10.5        Successors and Assigns . The terms and provisions hereof shall inure to the benefit of, and be binding upon, Intercept, PharmaZell and their respective successors and permitted assigns.

 

10.6        Governing Law . This Agreement shall be governed and interpreted in accordance with the laws of England and Wales, excluding any conflicts or choice of law rule or principle that might otherwise refer construction or interpretation of this Agreement to the substantive law of another jurisdiction; provided, however, for all intellectual property matters, this Agreement shall be governed and interpreted in accordance with the laws of New York, New York, excluding any conflicts or choice of law rule or principle that might otherwise refer construction or interpretation of this Agreement to the substantive law of another jurisdiction. To the extent not resolved pursuant to Section 10.7 or Section 10.8, venue for any litigation between the Parties shall be London, England or, with respect to intellectual property matters, New York, New York. The Parties agree to exclude the application to this Agreement of the United Nations Convention on Contracts for the International Sale of Goods.

 

10.7        Dispute Resolution .

 

(a)          In the event of a dispute between the Parties, either Party may, by giving written notice of dispute to the other Party, request a meeting of authorized representatives of the Parties for the purpose of resolving the dispute. The Parties agree that, within [**] days after any such request, each Party shall designate a representative to participate in dispute resolution discussions that shall be held in [**] at a mutually acceptable time for the purpose of resolving the dispute. Each Party agrees to negotiate in good faith to resolve the dispute in a mutually acceptable manner.

 

(b)          If for whatever reason the Parties are unable to resolve the dispute within [**] days after the issuance of a notice of dispute, then either Party may, by written notice to the other Party, submit the dispute to binding arbitration in accordance with the provisions of Section 10.8, except for those disputes excluded from Section 10.8 which shall be subject to the provisions of Section 10.6.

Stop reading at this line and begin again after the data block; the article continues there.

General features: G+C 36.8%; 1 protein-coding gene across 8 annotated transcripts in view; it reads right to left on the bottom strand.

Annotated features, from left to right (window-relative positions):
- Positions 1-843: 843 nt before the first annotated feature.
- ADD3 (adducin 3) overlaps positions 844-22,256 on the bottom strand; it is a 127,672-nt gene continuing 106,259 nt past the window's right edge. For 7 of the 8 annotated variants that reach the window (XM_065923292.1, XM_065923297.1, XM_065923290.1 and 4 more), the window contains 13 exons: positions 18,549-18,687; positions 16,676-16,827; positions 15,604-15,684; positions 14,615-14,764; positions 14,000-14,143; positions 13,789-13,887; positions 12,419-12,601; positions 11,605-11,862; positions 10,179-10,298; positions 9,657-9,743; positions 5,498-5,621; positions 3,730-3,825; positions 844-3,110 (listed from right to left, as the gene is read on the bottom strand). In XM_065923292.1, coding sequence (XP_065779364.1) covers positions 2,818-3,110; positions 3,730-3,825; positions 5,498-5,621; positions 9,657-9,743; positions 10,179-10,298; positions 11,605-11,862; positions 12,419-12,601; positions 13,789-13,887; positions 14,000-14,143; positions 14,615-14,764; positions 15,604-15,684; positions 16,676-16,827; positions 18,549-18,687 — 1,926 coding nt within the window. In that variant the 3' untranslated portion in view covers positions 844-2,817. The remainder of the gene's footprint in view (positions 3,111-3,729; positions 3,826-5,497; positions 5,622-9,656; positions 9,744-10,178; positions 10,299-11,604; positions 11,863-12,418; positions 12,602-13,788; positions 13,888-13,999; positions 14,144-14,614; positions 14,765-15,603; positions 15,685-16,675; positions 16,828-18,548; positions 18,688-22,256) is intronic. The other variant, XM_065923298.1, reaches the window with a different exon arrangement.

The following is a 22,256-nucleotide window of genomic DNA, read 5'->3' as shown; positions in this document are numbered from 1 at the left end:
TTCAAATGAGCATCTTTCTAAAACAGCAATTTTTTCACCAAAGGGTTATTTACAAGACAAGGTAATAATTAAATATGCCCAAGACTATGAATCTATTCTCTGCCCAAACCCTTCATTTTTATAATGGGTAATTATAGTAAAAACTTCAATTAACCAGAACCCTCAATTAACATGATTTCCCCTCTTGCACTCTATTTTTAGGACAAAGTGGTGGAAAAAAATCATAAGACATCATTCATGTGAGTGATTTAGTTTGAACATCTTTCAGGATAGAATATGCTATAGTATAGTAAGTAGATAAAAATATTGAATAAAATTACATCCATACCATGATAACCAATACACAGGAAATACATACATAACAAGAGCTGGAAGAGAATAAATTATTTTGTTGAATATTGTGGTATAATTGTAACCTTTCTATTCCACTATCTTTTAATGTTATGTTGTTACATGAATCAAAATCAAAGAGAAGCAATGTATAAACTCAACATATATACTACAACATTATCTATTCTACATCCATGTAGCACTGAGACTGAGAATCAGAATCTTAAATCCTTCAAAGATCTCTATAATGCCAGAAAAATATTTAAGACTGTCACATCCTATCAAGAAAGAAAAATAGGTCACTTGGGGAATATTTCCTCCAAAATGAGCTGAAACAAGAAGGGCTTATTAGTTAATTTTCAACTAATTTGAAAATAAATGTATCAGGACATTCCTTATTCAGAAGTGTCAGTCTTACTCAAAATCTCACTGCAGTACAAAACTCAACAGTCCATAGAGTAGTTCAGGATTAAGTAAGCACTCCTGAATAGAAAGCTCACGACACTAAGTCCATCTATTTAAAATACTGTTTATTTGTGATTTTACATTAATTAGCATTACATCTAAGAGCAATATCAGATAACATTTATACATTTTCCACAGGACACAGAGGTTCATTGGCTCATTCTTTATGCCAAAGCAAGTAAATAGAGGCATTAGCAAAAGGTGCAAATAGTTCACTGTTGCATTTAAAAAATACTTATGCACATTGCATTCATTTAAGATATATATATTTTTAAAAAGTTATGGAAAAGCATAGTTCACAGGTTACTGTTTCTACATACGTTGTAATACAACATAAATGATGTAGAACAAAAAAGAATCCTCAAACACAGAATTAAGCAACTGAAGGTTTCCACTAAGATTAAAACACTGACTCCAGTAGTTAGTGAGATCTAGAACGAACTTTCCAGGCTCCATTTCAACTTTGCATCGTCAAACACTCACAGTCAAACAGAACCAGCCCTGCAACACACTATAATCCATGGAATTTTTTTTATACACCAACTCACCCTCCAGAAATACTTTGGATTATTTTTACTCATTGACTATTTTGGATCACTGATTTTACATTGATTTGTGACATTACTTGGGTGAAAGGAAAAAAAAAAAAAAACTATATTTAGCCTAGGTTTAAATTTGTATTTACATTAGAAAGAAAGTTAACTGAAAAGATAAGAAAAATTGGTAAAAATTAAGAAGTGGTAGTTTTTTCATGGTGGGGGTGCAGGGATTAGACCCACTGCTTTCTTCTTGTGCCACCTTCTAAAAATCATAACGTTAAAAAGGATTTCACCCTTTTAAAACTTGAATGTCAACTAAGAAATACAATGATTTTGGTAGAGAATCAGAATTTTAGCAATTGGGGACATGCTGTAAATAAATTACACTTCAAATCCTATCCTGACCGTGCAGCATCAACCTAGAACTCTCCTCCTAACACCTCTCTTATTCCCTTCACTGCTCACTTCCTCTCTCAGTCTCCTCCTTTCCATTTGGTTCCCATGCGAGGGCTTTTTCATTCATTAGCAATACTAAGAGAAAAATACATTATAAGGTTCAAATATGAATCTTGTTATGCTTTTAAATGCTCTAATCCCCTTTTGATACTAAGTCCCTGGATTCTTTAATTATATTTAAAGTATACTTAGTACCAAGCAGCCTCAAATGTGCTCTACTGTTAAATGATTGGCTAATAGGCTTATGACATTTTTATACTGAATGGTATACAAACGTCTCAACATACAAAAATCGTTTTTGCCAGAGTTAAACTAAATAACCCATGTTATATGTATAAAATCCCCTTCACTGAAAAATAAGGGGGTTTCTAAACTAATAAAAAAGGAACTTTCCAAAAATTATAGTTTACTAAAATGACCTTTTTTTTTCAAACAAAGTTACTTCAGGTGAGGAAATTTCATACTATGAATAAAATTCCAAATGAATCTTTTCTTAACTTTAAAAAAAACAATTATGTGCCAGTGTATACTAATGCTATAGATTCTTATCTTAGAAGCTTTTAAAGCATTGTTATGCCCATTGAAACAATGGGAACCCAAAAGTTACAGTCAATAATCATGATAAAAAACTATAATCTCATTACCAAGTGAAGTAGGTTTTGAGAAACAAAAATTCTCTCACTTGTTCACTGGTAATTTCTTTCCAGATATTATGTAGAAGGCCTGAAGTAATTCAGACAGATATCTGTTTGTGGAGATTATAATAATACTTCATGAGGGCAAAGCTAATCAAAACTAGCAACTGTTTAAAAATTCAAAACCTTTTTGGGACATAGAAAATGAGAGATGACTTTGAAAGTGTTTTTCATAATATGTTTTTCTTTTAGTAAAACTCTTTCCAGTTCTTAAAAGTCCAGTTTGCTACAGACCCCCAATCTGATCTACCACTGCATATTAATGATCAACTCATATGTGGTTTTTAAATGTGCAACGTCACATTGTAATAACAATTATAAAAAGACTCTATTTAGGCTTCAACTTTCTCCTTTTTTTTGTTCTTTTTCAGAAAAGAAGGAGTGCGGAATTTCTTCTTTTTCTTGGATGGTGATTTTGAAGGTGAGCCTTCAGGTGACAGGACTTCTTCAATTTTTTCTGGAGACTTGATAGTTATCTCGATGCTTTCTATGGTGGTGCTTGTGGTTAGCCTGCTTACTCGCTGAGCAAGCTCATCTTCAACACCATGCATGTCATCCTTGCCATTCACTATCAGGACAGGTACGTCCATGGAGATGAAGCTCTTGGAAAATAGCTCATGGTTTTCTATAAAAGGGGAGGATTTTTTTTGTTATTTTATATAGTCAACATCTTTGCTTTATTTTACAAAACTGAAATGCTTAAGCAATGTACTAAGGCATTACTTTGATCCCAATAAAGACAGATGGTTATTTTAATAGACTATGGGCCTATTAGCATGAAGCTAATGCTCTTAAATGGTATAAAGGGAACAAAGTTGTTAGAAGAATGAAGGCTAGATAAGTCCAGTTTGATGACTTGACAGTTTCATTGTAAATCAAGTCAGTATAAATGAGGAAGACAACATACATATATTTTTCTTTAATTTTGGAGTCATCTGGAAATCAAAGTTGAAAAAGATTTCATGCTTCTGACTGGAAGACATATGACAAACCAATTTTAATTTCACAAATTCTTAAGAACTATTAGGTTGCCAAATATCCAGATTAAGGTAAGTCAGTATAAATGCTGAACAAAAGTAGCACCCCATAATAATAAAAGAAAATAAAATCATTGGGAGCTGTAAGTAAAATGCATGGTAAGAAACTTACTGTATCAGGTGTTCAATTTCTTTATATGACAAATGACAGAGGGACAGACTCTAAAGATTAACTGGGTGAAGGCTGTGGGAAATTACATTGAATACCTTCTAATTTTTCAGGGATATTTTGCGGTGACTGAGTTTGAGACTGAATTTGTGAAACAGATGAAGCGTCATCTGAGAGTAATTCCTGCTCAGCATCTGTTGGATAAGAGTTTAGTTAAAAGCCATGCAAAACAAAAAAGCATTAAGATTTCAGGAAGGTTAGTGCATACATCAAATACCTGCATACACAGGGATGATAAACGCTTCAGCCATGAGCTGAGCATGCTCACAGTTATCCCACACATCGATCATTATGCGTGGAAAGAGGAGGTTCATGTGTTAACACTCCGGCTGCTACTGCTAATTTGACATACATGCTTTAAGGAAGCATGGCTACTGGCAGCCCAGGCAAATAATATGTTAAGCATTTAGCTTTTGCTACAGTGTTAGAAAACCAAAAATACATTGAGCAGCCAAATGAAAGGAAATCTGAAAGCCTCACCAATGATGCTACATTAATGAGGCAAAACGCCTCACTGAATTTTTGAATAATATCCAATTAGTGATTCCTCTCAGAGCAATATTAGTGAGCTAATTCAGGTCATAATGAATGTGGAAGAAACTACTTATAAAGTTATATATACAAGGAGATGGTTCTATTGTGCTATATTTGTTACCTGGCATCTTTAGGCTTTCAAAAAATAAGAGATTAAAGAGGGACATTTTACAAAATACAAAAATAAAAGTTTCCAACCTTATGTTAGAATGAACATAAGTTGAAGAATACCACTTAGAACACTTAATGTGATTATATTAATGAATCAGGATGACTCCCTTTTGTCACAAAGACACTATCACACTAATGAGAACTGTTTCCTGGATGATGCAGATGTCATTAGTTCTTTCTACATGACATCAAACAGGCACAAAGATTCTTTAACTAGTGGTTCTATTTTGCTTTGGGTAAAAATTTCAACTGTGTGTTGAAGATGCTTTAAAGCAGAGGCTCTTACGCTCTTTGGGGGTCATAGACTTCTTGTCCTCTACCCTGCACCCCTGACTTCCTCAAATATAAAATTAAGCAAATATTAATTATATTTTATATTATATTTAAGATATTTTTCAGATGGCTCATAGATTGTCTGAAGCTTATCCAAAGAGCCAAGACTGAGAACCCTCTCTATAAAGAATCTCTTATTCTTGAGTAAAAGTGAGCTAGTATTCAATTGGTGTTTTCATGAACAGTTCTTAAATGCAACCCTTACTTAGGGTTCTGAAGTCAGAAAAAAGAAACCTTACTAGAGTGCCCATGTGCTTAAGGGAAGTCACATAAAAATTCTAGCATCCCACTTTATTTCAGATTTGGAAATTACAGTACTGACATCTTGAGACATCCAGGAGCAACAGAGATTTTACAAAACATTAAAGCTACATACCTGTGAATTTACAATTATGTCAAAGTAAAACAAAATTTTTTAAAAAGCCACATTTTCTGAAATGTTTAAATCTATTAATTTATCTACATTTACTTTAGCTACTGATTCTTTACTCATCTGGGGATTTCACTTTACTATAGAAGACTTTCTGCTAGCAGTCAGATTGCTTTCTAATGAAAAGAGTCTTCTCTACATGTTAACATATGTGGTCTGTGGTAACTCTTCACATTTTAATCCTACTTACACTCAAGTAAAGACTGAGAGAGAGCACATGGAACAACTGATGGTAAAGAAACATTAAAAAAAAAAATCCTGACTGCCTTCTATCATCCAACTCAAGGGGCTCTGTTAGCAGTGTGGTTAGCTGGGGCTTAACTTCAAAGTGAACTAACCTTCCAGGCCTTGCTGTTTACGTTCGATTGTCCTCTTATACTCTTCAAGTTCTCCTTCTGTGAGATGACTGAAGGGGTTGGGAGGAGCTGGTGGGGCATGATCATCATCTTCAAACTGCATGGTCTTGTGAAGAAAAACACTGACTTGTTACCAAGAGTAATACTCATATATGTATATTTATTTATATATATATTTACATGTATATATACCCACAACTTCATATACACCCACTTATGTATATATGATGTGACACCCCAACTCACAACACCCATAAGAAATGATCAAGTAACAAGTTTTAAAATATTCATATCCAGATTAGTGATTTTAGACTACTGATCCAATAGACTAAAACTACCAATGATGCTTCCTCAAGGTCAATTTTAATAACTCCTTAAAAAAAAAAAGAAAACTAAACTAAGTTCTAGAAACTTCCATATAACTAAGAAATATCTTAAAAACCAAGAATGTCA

10.8        Arbitration .

 

(a)          Except to the extent otherwise provided in Section 4.5, Section 7.5, or arising out of a dispute relating to Article 5, any dispute arising out of or relating to this Agreement, including the breach, termination or validity thereof, shall, after first being subject to negotiations between the Parties as provided in Section 10.7(a), be finally resolved by arbitration in accordance with the Rules of Conciliation and Arbitration of the International Chamber of Commerce (“ ICC Rules ”) as then in effect, provided that, in the event and to the extent such rules conflict with the terms of this Section 10.8, the terms of this Section 10.8 shall govern. Judgment on the award rendered by the arbitrator(s) may be entered in any court having jurisdiction thereof. The place of arbitration shall be [**]. The arbitration shall be conducted in the English language. The place of litigation for disputes relating to Article 5 shall be [**].

 

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(b)          Except as provided in Section 10.8(c), the arbitration shall be held before a single arbitrator, who shall be selected by agreement of the Parties, or, if the Parties cannot agree within [**] days after commencement of arbitration, then by the International Chamber of Commerce. The arbitrator selected pursuant to this Section 10.8(c) shall be a practicing or retired lawyer or retired judge and have experience relating to agreements concerning the marketing of pharmaceutical products in the United States.